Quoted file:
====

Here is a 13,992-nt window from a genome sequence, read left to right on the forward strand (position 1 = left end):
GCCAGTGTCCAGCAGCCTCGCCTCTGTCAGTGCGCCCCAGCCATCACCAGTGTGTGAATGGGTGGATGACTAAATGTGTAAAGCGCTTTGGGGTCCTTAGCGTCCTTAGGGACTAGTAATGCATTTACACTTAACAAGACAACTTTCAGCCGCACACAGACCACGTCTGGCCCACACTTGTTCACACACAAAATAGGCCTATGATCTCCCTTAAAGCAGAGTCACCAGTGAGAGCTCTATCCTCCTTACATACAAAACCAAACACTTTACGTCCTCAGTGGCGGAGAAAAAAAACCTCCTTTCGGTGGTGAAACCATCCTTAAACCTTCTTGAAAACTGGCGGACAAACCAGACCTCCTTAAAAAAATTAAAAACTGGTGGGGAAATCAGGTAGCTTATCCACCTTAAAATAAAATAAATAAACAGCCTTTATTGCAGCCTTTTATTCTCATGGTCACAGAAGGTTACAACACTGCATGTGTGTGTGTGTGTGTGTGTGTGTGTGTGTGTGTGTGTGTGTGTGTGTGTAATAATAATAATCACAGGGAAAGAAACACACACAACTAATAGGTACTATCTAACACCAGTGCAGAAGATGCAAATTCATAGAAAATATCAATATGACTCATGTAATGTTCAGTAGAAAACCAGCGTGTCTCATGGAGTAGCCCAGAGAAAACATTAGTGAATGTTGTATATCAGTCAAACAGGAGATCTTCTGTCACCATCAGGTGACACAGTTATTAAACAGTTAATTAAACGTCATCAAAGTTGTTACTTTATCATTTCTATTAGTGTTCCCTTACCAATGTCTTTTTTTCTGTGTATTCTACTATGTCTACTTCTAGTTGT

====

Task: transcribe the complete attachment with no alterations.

Here is a 13,992-nt window from a genome sequence, read left to right on the forward strand (position 1 = left end):
GCCAGTGTCCAGCAGCCTCGCCTCTGTCAGTGCGCCCCAGCCATCACCAGTGTGTGAATGGGTGGATGACTAAATGTGTAAAGCGCTTTGGGGTCCTTAGCGTCCTTAGGGACTAGTAATGCATTTACACTTAACAAGACAACTTTCAGCCGCACACAGACCACGTCTGGCCCACACTTGTTCACACACAAAATAGGCCTATGATCTCCCTTAAAGCAGAGTCACCAGTGAGAGCTCTATCCTCCTTACATACAAAACCAAACACTTTACGTCCTCAGTGGCGGAGAAAAAAAACCTCCTTTCGGTGGTGAAACCATCCTTAAACCTTCTTGAAAACTGGCGGACAAACCAGACCTCCTTAAAAAAATTAAAAACTGGTGGGGAAATCAGGTAGCTTATCCACCTTAAAATAAAATAAATAAACAGCCTTTATTGCAGCCTTTTATTCTCATGGTCACAGAAGGTTACAACACTGCATGTGTGTGTGTGTGTGTGTGTGTGTGTGTGTGTGTGTGTGTGTGTGTGTGTAATAATAATAATCACAGGGAAAGAAACACACACAACTAATAGGTACTATCTAACACCAGTGCAGAAGATGCAAATTCATAGAAAATATCAATATGACTCATGTAATGTTCAGTAGAAAACCAGCGTGTCTCATGGAGTAGCCCAGAGAAAACATTAGTGAATGTTGTATATCAGTCAAACAGGAGATCTTCTGTCACCATCAGGTGACACAGTTATTAAACAGTTAATTAAACGTCATCAAAGTTGTTACTTTATCATTTCTATTAGTGTTCCCTTACCAATGTCTTTTTTTCTGTGTATTCTACTATGTCTACTTCTAGTTGT